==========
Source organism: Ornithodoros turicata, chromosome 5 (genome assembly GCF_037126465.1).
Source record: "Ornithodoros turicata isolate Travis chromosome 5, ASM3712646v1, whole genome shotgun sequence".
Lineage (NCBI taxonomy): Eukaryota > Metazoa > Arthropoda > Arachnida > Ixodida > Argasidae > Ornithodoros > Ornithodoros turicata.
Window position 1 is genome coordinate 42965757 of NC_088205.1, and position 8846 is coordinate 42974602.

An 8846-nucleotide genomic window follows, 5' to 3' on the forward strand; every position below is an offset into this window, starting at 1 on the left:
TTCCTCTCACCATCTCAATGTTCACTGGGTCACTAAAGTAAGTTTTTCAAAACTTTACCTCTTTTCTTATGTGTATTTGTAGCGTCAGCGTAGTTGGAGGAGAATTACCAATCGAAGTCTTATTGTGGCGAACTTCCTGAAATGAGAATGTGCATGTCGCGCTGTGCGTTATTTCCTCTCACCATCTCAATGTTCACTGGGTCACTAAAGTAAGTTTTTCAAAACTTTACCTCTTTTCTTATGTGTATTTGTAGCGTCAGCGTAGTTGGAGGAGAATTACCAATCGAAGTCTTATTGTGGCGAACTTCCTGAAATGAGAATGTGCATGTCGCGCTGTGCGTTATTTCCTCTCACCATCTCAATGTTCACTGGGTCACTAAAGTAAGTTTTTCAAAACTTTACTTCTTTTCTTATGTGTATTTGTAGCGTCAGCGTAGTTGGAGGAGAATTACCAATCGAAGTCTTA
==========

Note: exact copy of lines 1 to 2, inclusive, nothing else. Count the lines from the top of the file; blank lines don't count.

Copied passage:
Source organism: Ornithodoros turicata, chromosome 5 (genome assembly GCF_037126465.1).
Source record: "Ornithodoros turicata isolate Travis chromosome 5, ASM3712646v1, whole genome shotgun sequence".